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Programmes for Students 2014

Programmes for Students 2014 (P4S): Leeana Herewini


The whakataukī draws upon the metaphor of ‘upoko pakaru’, which loosely describes a person who is determined, perseveres with tasks and is stubborn. These are qualities required for ākonga, facilitators and kaiako who experience difficulty when learning Pāngarau. 

Programmes for Students (P4S) in Māori medium settings was launched in April 2014. This programme has been designed to help those students who need individual or small group support in addition to effective classroom teaching. These akōnga need accelerated learning to help reach their potential through Te Marautanga o Aotearoa. 

The impact of this professional learning and development in 2014 includes:

  • 69/77 ākonga made one stage gain or in some cases two stage gains in Addition/Subtraction, Multiplication, Division and Proportions and Ratios.
  • 8/77 did not make a full stage gain but made progress within the Stage. 

  • All ākonga made progress and showed they could learn. *


Facilitators are supporting ākonga in Te Reo Māori and Pāngarau P4S programmes. This story details some of the successes of P4S to August 2014.

P4S hyperlink 1P4S hyperlink 2P4S hyperlink 3P4S hyperlink 4

Pāngarau P4S Te Whare Wānanga o Waikato

As experienced Professional Learning and Development providers in this field we were challenged to consider what we could do differently to accelerate ākonga achievement in Pāngarau. The support provided by this programme would be additional to the Pāngarau teaching and learning support in the classroom.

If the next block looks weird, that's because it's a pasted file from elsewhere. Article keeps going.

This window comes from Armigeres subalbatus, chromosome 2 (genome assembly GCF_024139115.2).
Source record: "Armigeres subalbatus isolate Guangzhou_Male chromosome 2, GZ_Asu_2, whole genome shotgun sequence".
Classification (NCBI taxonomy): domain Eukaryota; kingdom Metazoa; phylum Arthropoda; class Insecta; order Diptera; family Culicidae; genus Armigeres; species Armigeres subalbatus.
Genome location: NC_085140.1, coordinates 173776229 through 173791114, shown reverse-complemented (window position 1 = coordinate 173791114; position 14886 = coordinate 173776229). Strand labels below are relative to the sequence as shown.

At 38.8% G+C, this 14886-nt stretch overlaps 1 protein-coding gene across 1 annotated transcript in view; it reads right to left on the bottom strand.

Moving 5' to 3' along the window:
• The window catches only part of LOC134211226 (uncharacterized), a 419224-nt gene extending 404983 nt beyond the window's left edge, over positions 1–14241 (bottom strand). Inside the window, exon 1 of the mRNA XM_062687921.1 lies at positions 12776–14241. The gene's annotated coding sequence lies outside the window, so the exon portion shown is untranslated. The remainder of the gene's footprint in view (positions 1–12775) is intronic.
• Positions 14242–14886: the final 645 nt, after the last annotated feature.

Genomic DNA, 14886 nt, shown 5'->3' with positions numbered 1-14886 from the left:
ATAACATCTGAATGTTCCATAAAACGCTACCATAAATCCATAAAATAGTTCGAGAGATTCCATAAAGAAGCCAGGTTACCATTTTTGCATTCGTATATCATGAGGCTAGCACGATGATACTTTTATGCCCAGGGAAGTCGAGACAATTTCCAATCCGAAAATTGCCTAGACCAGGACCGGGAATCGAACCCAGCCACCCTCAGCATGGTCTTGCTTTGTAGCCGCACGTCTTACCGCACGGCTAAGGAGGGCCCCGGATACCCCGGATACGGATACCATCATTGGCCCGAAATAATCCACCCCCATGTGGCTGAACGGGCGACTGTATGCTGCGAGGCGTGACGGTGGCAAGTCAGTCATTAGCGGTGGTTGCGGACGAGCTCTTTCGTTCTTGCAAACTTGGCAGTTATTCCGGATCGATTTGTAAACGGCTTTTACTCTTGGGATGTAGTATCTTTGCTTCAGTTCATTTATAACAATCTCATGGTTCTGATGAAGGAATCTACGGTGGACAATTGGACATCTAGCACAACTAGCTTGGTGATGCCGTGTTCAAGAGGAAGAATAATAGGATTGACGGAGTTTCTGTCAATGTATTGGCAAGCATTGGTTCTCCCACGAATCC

Ko wai? Who are the ākonga?

The ākonga are tamariki who are identified as Manawa Taki and in justified cases Manawa Āki[1]. We used sources such as uiui/GLOSS[2], kaiako observations and discussions with ākonga to select these tamariki. We also considered how to ensure  “facilitators/kaiako know the ākonga” as learners, as mathematicians and as tamariki/mokopuna.  

Me pēhea? How are we going to reach the ākonga?

The P4S Pāngarau team consulted respective kura to agree on the best approach for their ākonga. The facilitators could do the teaching (2-3 times a week), or they could  co-teach and co-plan with the classroom teacher (2-3 times a week), or they could teach lessons online via Skype/Google hangout. We also decided to organise a Pāngarau wānanga to bring the ākonga together. 

What will we do differently and innovatively?

Using technology has enhanced our own programme facilitation and engaged the interest of ākonga in their Pāngarau learning. It allowed us to communicate in ways that were different, appealing and exciting.

Skype lessons:

P4S skype

Since the beginning of Term 3 in one kura, a regular Skype teaching session has taken place with ākonga 3 days a week for half an hour.